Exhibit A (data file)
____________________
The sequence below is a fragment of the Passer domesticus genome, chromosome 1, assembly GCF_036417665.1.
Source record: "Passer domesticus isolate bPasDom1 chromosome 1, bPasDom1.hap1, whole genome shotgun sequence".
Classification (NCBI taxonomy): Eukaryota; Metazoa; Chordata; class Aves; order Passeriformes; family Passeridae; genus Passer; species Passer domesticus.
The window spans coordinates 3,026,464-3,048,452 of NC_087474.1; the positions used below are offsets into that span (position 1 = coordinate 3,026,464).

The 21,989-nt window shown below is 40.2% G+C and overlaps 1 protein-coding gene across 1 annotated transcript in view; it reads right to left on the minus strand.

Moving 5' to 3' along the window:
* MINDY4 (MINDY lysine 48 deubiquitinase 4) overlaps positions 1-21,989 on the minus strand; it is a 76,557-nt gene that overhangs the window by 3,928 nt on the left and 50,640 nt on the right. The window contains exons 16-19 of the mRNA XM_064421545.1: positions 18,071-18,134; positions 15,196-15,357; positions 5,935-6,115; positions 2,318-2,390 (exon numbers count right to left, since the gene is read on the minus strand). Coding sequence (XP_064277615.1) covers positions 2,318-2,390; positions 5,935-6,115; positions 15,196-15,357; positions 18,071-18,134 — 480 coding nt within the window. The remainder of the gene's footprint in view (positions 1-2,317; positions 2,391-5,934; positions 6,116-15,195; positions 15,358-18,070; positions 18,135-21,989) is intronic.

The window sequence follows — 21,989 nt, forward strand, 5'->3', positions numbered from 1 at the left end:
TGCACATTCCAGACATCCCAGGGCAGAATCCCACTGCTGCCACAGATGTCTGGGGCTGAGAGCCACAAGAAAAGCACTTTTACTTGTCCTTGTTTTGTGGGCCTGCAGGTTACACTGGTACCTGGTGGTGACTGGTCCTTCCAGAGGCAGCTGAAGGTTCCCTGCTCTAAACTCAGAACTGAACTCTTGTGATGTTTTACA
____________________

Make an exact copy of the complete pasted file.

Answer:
The sequence below is a fragment of the Passer domesticus genome, chromosome 1, assembly GCF_036417665.1.
Source record: "Passer domesticus isolate bPasDom1 chromosome 1, bPasDom1.hap1, whole genome shotgun sequence".
Classification (NCBI taxonomy): Eukaryota; Metazoa; Chordata; class Aves; order Passeriformes; family Passeridae; genus Passer; species Passer domesticus.
The window spans coordinates 3,026,464-3,048,452 of NC_087474.1; the positions used below are offsets into that span (position 1 = coordinate 3,026,464).

The 21,989-nt window shown below is 40.2% G+C and overlaps 1 protein-coding gene across 1 annotated transcript in view; it reads right to left on the minus strand.

Moving 5' to 3' along the window:
* MINDY4 (MINDY lysine 48 deubiquitinase 4) overlaps positions 1-21,989 on the minus strand; it is a 76,557-nt gene that overhangs the window by 3,928 nt on the left and 50,640 nt on the right. The window contains exons 16-19 of the mRNA XM_064421545.1: positions 18,071-18,134; positions 15,196-15,357; positions 5,935-6,115; positions 2,318-2,390 (exon numbers count right to left, since the gene is read on the minus strand). Coding sequence (XP_064277615.1) covers positions 2,318-2,390; positions 5,935-6,115; positions 15,196-15,357; positions 18,071-18,134 — 480 coding nt within the window. The remainder of the gene's footprint in view (positions 1-2,317; positions 2,391-5,934; positions 6,116-15,195; positions 15,358-18,070; positions 18,135-21,989) is intronic.

The window sequence follows — 21,989 nt, forward strand, 5'->3', positions numbered from 1 at the left end:
TGCACATTCCAGACATCCCAGGGCAGAATCCCACTGCTGCCACAGATGTCTGGGGCTGAGAGCCACAAGAAAAGCACTTTTACTTGTCCTTGTTTTGTGGGCCTGCAGGTTACACTGGTACCTGGTGGTGACTGGTCCTTCCAGAGGCAGCTGAAGGTTCCCTGCTCTAAACTCAGAACTGAACTCTTGTGATGTTTTACA